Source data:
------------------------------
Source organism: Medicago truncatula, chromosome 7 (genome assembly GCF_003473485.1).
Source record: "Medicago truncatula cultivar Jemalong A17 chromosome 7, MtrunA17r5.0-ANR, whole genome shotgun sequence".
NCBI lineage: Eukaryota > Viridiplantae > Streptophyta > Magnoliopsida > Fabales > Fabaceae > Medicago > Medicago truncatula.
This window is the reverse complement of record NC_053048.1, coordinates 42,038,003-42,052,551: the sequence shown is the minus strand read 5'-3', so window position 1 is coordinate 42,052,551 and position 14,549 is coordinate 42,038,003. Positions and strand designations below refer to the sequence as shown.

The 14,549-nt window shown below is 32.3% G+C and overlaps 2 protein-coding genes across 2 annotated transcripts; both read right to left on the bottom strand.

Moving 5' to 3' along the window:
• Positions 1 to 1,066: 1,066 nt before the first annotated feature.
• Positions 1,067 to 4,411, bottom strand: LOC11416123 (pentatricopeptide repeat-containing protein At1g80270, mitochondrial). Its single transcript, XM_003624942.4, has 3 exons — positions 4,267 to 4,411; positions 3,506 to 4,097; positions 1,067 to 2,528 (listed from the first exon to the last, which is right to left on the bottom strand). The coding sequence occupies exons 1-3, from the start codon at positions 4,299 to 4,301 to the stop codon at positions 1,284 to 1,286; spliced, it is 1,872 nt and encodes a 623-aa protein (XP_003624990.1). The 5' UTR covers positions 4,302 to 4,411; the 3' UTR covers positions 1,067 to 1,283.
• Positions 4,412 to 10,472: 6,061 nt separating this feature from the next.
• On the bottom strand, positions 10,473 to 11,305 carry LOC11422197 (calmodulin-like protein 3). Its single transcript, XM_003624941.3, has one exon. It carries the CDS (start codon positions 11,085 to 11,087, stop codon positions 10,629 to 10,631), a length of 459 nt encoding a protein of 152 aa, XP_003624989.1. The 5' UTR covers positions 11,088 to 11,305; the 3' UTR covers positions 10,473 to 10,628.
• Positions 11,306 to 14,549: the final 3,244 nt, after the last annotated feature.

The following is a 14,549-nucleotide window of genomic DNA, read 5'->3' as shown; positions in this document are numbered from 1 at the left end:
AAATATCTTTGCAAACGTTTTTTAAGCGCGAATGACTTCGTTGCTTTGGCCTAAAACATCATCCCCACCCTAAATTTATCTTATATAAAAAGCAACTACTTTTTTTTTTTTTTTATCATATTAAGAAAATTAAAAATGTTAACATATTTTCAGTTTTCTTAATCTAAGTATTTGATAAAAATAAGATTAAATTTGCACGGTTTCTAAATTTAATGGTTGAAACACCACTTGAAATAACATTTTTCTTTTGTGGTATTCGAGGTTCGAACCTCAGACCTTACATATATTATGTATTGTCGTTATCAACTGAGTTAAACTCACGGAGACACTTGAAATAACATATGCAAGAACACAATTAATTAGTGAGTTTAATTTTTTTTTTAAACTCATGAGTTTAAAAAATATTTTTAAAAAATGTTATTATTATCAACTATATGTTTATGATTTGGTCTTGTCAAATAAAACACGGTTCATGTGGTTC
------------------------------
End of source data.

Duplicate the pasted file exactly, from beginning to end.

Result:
Source organism: Medicago truncatula, chromosome 7 (genome assembly GCF_003473485.1).
Source record: "Medicago truncatula cultivar Jemalong A17 chromosome 7, MtrunA17r5.0-ANR, whole genome shotgun sequence".
NCBI lineage: Eukaryota > Viridiplantae > Streptophyta > Magnoliopsida > Fabales > Fabaceae > Medicago > Medicago truncatula.
This window is the reverse complement of record NC_053048.1, coordinates 42,038,003-42,052,551: the sequence shown is the minus strand read 5'-3', so window position 1 is coordinate 42,052,551 and position 14,549 is coordinate 42,038,003. Positions and strand designations below refer to the sequence as shown.

The 14,549-nt window shown below is 32.3% G+C and overlaps 2 protein-coding genes across 2 annotated transcripts; both read right to left on the bottom strand.

Moving 5' to 3' along the window:
• Positions 1 to 1,066: 1,066 nt before the first annotated feature.
• Positions 1,067 to 4,411, bottom strand: LOC11416123 (pentatricopeptide repeat-containing protein At1g80270, mitochondrial). Its single transcript, XM_003624942.4, has 3 exons — positions 4,267 to 4,411; positions 3,506 to 4,097; positions 1,067 to 2,528 (listed from the first exon to the last, which is right to left on the bottom strand). The coding sequence occupies exons 1-3, from the start codon at positions 4,299 to 4,301 to the stop codon at positions 1,284 to 1,286; spliced, it is 1,872 nt and encodes a 623-aa protein (XP_003624990.1). The 5' UTR covers positions 4,302 to 4,411; the 3' UTR covers positions 1,067 to 1,283.
• Positions 4,412 to 10,472: 6,061 nt separating this feature from the next.
• On the bottom strand, positions 10,473 to 11,305 carry LOC11422197 (calmodulin-like protein 3). Its single transcript, XM_003624941.3, has one exon. It carries the CDS (start codon positions 11,085 to 11,087, stop codon positions 10,629 to 10,631), a length of 459 nt encoding a protein of 152 aa, XP_003624989.1. The 5' UTR covers positions 11,088 to 11,305; the 3' UTR covers positions 10,473 to 10,628.
• Positions 11,306 to 14,549: the final 3,244 nt, after the last annotated feature.

The following is a 14,549-nucleotide window of genomic DNA, read 5'->3' as shown; positions in this document are numbered from 1 at the left end:
AAATATCTTTGCAAACGTTTTTTAAGCGCGAATGACTTCGTTGCTTTGGCCTAAAACATCATCCCCACCCTAAATTTATCTTATATAAAAAGCAACTACTTTTTTTTTTTTTTTATCATATTAAGAAAATTAAAAATGTTAACATATTTTCAGTTTTCTTAATCTAAGTATTTGATAAAAATAAGATTAAATTTGCACGGTTTCTAAATTTAATGGTTGAAACACCACTTGAAATAACATTTTTCTTTTGTGGTATTCGAGGTTCGAACCTCAGACCTTACATATATTATGTATTGTCGTTATCAACTGAGTTAAACTCACGGAGACACTTGAAATAACATATGCAAGAACACAATTAATTAGTGAGTTTAATTTTTTTTTTAAACTCATGAGTTTAAAAAATATTTTTAAAAAATGTTATTATTATCAACTATATGTTTATGATTTGGTCTTGTCAAATAAAACACGGTTCATGTGGTTC